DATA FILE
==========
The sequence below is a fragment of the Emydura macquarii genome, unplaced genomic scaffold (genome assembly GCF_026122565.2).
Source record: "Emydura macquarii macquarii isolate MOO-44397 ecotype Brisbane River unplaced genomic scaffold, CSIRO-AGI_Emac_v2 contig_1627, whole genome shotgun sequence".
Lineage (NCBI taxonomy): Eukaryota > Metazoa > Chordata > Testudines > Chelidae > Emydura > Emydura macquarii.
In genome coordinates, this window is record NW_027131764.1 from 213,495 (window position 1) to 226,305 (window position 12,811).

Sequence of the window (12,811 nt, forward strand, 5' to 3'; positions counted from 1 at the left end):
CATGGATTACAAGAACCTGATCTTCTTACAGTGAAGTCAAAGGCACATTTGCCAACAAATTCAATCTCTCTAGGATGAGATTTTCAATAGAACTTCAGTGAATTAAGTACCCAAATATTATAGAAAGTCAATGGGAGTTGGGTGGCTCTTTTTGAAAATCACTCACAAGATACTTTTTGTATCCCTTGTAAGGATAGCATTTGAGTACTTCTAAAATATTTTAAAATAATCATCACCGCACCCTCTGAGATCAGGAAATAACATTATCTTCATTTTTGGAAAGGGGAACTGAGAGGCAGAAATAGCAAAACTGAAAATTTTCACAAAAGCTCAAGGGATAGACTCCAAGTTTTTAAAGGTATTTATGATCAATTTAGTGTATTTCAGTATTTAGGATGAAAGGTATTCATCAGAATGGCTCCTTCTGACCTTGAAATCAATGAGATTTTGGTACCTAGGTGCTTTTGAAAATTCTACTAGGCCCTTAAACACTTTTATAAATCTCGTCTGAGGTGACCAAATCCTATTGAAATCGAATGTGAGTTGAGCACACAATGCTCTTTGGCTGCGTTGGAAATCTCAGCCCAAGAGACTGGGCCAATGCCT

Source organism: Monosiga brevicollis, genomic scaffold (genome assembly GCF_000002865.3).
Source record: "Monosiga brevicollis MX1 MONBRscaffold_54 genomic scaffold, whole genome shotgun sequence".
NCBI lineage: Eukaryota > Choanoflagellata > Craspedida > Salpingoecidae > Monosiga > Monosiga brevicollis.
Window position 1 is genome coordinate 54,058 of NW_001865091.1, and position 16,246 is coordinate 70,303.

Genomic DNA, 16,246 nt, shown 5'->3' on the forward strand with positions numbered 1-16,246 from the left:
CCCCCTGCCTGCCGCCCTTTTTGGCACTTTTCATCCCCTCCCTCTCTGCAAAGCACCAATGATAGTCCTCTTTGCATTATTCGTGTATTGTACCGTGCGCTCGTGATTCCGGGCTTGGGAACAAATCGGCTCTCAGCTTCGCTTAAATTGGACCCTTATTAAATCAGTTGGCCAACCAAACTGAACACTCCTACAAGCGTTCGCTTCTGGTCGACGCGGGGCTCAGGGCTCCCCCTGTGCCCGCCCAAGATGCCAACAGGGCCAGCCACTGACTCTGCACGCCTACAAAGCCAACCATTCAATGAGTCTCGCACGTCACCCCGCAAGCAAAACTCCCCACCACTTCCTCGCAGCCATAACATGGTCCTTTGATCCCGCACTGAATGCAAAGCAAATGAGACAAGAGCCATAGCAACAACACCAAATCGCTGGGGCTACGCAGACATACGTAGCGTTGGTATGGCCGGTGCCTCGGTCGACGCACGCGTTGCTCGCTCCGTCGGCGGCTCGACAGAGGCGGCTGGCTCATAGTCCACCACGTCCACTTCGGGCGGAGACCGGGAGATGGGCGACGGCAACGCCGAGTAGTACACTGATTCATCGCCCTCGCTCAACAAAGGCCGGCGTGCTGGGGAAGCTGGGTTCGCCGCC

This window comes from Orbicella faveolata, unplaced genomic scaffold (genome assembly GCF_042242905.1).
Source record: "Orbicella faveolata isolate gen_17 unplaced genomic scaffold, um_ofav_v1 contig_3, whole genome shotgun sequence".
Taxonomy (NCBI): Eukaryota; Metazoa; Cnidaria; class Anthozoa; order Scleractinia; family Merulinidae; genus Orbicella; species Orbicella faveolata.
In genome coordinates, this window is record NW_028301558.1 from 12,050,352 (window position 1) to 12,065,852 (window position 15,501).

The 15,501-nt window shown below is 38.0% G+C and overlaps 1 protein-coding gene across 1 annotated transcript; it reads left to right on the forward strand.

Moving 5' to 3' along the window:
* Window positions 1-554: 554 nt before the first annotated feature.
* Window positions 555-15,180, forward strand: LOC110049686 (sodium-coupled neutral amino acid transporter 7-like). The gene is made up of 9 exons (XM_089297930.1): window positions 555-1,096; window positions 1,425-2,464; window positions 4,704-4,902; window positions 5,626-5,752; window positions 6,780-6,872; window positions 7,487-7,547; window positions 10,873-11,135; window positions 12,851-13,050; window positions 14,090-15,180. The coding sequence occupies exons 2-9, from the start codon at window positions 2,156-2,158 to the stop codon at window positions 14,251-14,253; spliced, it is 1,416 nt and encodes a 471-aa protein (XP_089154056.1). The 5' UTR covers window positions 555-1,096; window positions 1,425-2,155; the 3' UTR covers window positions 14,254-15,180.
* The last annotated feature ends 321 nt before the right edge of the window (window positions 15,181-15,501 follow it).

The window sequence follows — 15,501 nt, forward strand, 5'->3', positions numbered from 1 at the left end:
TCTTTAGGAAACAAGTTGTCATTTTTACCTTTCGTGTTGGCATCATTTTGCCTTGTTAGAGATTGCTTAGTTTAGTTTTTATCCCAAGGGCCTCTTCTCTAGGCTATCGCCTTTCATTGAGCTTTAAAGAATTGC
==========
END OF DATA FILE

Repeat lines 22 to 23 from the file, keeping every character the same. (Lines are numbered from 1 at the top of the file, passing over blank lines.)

The window sequence follows — 15,501 nt, forward strand, 5'->3', positions numbered from 1 at the left end:
TCTTTAGGAAACAAGTTGTCATTTTTACCTTTCGTGTTGGCATCATTTTGCCTTGTTAGAGATTGCTTAGTTTAGTTTTTATCCCAAGGGCCTCTTCTCTAGGCTATCGCCTTTCATTGAGCTTTAAAGAATTGC